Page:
Difference Wiki

Shall vs. Should: What's the Difference?

Edited by Aimie Carlson || By Harlon Moss || Published on December 13, 2023
"Shall" implies obligation or certainty, often used in formal or legal contexts; "should" suggests advice or recommendation, reflecting a less mandatory tone.

Key Differences

"Shall" is traditionally used to express a strong assertion or intention, especially in formal writing and legal documents. "Should", conversely, is used to imply obligation or advice but with a tone of recommendation rather than command.
In legal contexts, "shall" is often used to indicate mandatory actions or requirements. "Should" is more commonly used in everyday language to suggest what is appropriate or advisable.
"Shall" has a definitive and sometimes imperative connotation, implying a certain future action. "Should" implies a conditional action, often based on judgment or circumstance.
The use of "shall" is more prevalent in British English and formal American legal language, indicating a requirement. "Should" is widely used in American English to suggest expectations or potential actions.
In questions, "shall" can be used to offer or seek a decision, especially in British English. In contrast, "should" in questions often seeks advice or opinion.

Comparison Chart


Formal, obligatory
Advisory, recommendatory

Usage in Legal Context

Indicates mandatory or required actions
Suggests advisable actions


Imperative, decisive
Suggestive, less forceful

Common Usage

Formal documents, contracts, offers
Everyday language, advice, conditional statements

Question Form

Offers or seeks decision (e.g., "Shall we?")
Seeks advice or opinion (e.g., "Should we?")

Shall and Should Definitions


Indicates future action or intention.
I shall attend the meeting tomorrow.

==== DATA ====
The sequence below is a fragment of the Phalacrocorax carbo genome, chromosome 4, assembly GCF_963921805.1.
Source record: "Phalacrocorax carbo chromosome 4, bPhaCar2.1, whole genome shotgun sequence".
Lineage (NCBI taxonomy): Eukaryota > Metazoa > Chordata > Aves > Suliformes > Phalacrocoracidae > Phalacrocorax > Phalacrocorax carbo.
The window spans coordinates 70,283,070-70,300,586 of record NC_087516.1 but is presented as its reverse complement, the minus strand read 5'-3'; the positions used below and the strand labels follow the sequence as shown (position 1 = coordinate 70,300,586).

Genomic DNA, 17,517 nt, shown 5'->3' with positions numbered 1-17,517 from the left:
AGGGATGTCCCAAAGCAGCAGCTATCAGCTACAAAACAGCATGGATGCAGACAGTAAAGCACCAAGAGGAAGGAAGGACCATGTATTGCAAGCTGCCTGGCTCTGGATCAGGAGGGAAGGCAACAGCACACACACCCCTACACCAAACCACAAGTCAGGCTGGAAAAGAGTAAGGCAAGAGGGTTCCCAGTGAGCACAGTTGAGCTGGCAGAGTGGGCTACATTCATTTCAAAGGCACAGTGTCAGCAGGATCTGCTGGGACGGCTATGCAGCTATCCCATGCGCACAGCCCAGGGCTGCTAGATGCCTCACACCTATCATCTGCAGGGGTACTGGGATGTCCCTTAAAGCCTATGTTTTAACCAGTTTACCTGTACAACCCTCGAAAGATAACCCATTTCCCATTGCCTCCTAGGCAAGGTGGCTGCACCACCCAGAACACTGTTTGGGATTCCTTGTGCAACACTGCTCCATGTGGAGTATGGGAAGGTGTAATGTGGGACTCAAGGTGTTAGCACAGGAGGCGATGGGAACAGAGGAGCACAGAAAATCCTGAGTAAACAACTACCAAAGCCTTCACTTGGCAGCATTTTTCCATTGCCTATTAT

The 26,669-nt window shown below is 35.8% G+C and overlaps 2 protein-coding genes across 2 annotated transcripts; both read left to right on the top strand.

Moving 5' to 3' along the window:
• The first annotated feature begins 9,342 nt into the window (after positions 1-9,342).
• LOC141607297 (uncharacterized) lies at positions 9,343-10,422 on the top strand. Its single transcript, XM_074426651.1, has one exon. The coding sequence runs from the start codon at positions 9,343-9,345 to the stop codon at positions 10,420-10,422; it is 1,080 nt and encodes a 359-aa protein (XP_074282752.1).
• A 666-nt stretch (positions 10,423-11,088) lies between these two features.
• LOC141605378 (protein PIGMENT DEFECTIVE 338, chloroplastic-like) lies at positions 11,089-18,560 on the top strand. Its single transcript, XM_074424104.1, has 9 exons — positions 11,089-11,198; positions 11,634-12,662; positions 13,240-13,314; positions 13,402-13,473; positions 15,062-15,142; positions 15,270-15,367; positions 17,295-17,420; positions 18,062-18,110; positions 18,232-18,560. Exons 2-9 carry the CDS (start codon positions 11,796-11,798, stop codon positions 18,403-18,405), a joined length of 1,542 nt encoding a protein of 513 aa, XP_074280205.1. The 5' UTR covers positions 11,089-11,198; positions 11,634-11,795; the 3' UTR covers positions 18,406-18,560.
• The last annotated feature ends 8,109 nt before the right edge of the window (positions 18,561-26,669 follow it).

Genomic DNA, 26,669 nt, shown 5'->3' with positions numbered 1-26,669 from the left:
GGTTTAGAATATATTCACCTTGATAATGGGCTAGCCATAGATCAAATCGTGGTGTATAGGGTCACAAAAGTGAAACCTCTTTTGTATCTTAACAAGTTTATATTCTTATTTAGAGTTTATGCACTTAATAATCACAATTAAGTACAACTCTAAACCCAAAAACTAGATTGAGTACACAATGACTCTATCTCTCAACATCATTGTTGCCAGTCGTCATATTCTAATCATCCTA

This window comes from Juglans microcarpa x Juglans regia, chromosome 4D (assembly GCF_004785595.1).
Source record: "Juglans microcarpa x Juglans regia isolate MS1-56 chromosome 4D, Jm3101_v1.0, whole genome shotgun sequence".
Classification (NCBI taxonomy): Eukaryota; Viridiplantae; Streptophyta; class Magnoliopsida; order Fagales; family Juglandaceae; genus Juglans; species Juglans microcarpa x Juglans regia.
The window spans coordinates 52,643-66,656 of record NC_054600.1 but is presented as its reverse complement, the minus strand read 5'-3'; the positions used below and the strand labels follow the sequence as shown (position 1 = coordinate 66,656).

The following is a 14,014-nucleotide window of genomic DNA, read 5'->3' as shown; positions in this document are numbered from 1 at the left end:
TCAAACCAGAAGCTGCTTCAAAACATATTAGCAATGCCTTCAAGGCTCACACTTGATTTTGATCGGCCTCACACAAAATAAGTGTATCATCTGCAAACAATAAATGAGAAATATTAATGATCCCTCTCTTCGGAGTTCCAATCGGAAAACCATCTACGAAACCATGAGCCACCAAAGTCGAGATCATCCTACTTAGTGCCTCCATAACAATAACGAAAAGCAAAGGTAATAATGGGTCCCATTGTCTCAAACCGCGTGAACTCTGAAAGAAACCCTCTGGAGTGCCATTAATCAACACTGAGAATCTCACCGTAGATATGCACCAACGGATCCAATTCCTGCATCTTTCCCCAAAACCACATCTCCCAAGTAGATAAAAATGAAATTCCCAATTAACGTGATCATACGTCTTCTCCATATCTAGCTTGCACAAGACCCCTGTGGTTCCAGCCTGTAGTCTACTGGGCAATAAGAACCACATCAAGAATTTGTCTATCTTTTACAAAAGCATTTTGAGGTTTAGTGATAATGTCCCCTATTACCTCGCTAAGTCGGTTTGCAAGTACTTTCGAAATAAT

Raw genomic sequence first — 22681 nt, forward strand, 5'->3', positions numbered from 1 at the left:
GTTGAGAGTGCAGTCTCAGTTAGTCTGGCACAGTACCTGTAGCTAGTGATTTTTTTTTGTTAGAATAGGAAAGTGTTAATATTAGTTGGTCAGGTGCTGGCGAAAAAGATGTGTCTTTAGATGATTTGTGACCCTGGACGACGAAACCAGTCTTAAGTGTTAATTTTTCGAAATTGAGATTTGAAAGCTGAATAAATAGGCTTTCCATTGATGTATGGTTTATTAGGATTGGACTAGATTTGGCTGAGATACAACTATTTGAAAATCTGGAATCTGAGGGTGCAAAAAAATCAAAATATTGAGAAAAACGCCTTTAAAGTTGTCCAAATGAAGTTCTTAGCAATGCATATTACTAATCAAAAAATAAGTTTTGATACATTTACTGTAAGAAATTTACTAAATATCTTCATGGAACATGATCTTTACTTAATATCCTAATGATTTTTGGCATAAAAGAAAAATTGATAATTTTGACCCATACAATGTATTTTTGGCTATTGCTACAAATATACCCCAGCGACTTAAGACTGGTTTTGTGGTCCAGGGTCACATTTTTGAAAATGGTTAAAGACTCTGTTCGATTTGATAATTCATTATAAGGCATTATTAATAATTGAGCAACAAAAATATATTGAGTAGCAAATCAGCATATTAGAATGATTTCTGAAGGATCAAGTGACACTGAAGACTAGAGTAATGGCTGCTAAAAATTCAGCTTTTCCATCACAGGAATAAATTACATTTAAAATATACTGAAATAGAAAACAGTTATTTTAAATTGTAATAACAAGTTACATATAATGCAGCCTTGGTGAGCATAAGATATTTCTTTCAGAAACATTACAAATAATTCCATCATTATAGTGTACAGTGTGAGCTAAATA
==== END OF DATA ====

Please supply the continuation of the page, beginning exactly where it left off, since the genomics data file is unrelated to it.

Used to express what is probable.
The project should be completed by next week.


Used to express a command or obligation.
You shall not pass.


Expresses advice or recommendation.
You should check the report for errors.


Used for strong assertions or promises.
We shall overcome this challenge.


Indicates a desirable or expected action.
You should apologize for your mistake.


Formal way to offer or ask for advice.
Shall we begin the presentation?


Implies a condition or possibility.
Should it rain, we will cancel the picnic.


In legal terms, denotes a mandatory action.
The tenant shall pay rent on the first of each month.


Suggests obligation or duty.
You should respect your elders.


Used before a verb to indicate the simple future tense in the first person singular or plural.
I shall sing in the choir tomorrow.
I hope that we shall win the game.


(auxiliary) Ought to; indicating opinion, advice, or instruction, about what is required or desirable.


Used similarly to indicate determination or obligation in the second and third persons singular or plural.
(determination): You shall go to the ball!
(obligation): Citizens shall provide proof of identity.